Based on the preceding, the ALJ found that Hanik was not told where to park and that no one at Christopher & Banks told any employee where to park. The Board concluded that the evidence compelled findings to the contrary and that the ALJ's findings were not supported by substantial evidence. We disagree. Although the ALJ could have come to the same conclusion the Board did, and we might have held differently, the ALJ was not compelled to do so by this evidence. Based on the testimony from Spence, Redel, Poschinger, Noland, and Sceiner, the ALJ could reasonably conclude, as he did, that Hanik was not told where to park and that no one at Christopher & Banks told Hanik or any employee where to park. Therefore, we agree with the Court of Appeals and the Chairman of the Board that the majority of the Board engaged in impermissible fact finding.
Having found that Christopher & Banks had no ownership of or control over the parking facilities; that Christopher & Banks had no duty to maintain the parking facilities; and that Christopher & Banks did not direct Hanik or any other employees to park in the back lot or anywhere else, the ALJ was not required to address whether Hanik's route to her car was reasonable. However, the evidence indicates that it was.
Because the ALJ's opinion is supported by evidence of substance and in keeping with the law, we need not address in detail the benefit to the employer theory the majority of the Board referred to in its opinion. However, we note that this theory has not been applied in parking lot injury cases in the Commonwealth, and we see no reason to apply it now.
Finally, we recognize the argument on behalf of the Kentucky Chapter of American Federation of Labor and Congress of Industrial Organizations that, because Hanik was placed in a position of risk by her employment, we should extend the positional risk doctrine to parking lot cases. However, we believe the case by case analysis currently in place is correct; therefore, we decline to do so.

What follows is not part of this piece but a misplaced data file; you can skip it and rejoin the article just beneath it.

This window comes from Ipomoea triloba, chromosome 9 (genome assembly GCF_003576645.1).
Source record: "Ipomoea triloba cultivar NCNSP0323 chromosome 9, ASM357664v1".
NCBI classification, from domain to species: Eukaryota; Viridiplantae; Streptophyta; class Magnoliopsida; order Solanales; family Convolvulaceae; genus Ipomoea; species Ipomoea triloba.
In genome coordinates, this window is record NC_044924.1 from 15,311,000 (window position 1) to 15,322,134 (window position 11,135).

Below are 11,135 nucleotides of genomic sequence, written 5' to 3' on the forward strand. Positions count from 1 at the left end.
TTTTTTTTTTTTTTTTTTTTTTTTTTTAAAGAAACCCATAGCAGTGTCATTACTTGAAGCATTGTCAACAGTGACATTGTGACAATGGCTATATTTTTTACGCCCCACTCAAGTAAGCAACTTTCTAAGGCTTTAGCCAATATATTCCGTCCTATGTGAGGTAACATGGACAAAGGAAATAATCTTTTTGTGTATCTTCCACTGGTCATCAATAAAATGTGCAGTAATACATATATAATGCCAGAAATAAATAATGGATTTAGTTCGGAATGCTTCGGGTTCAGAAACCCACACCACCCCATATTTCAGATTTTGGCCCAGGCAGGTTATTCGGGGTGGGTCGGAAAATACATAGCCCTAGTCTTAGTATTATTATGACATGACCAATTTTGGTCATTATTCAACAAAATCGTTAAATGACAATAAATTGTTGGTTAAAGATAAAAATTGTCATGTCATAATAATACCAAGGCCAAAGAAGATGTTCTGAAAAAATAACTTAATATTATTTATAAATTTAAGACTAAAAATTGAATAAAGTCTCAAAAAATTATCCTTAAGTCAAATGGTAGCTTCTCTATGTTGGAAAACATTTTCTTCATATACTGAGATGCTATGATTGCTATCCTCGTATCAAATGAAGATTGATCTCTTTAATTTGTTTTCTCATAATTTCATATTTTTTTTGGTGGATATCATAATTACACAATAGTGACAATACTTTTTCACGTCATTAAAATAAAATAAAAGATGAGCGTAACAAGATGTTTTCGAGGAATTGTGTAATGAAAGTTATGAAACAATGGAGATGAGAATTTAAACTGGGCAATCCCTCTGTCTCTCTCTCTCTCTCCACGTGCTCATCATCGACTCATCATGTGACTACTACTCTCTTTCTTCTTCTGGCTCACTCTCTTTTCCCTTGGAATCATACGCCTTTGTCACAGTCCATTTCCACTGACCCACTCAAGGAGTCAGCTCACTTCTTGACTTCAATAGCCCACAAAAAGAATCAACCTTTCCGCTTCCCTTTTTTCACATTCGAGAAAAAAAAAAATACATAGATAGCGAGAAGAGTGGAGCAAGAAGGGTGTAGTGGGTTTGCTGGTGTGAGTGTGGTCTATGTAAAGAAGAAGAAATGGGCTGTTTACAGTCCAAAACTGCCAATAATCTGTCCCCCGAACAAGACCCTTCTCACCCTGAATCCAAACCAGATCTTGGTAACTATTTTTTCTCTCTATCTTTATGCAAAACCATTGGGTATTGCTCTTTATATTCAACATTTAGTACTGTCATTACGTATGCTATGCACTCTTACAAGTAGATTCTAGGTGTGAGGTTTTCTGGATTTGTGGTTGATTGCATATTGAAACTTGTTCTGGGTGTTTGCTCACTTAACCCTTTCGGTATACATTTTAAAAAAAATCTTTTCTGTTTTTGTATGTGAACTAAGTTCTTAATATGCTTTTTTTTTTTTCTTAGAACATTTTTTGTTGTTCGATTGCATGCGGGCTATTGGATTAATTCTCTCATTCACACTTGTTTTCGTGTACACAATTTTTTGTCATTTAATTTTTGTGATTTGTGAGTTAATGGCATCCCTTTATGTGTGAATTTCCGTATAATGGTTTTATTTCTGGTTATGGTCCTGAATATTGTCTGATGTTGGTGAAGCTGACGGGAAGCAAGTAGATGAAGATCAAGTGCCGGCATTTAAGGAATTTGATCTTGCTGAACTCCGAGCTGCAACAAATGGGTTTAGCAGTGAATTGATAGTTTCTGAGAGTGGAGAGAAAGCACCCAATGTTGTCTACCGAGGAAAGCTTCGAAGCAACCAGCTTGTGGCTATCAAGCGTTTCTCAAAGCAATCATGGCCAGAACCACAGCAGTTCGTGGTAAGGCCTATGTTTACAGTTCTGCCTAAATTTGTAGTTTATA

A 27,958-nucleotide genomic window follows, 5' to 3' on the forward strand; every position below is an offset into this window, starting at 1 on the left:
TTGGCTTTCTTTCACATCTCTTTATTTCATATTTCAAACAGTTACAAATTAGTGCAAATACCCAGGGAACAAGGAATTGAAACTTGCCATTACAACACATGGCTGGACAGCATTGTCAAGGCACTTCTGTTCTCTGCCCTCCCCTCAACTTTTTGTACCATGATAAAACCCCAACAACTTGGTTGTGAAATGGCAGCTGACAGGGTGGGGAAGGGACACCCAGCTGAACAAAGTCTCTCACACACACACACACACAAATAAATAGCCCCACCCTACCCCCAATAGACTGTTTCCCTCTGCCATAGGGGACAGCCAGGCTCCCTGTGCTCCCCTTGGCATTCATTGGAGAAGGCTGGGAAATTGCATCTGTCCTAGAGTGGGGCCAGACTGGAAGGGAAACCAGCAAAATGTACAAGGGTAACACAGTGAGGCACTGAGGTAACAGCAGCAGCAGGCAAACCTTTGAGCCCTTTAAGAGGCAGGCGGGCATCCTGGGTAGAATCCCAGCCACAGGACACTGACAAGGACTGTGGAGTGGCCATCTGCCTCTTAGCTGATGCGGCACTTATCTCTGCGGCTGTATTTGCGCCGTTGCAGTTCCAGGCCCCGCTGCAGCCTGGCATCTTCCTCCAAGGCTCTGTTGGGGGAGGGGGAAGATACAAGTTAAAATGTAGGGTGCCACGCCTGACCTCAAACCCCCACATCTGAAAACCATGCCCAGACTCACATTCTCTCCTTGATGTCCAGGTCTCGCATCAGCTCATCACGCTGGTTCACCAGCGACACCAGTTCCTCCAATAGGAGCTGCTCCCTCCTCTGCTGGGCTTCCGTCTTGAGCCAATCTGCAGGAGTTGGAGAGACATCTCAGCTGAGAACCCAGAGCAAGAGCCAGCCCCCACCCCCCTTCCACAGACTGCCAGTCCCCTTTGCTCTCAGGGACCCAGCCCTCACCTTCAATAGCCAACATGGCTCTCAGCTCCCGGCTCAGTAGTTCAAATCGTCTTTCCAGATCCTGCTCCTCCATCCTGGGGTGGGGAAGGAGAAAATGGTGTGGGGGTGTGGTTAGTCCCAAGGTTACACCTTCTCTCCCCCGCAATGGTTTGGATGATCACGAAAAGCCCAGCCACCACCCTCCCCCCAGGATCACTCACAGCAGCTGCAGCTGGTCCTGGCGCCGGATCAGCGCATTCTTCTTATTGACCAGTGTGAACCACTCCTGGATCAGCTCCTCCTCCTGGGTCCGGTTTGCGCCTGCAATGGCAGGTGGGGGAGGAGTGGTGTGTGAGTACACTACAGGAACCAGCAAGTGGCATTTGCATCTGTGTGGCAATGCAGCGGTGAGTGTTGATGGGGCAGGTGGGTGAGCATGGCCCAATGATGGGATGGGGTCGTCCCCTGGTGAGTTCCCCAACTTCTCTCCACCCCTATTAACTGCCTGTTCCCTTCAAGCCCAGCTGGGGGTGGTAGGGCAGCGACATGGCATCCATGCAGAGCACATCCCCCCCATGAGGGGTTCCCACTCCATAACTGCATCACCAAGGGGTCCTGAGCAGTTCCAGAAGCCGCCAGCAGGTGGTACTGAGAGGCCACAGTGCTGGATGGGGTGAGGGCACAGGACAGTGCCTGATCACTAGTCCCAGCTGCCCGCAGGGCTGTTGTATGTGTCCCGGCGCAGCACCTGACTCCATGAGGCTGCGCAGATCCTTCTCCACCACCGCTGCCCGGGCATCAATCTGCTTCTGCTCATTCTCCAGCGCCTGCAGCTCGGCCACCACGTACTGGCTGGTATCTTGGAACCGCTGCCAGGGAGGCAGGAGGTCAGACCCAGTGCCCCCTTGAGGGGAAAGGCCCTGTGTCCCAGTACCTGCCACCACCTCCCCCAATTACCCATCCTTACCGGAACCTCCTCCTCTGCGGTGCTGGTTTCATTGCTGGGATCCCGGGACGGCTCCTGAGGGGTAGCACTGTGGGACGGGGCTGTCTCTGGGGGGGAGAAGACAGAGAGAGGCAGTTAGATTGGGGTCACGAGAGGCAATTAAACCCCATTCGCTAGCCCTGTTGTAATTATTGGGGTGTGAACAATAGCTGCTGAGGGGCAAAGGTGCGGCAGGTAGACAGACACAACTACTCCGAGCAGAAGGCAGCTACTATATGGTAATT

Based on the preceding, we agree with the Court of Appeals that the Board erroneously reversed the ALJ. Therefore, we affirm the Court of Appeals and remand this matter to the Board for reinstatement of the ALJ's opinion and order.
I must respectfully dissent from the majority's opinion because Hanik was injured in what was undoubtedly an employee parking lot for Christopher & Banks. How could the parking lot have been anything else? This back-of-the-building parking area only allowed access to the enclosed retail stores via locked rear doors accessible only to employees with keys. Anyone else parking there would face an exceptionally long walk around the building to get to the customer entrance. Thus, the parking area placement implicitly designated it as a place for employees to park. Moreover, Christopher & Banks had indirect control over the lot through its relationship with the Summit. Consequently, Hanik's injury occurred within her employer's “operating premises,” and she is entitled to compensation.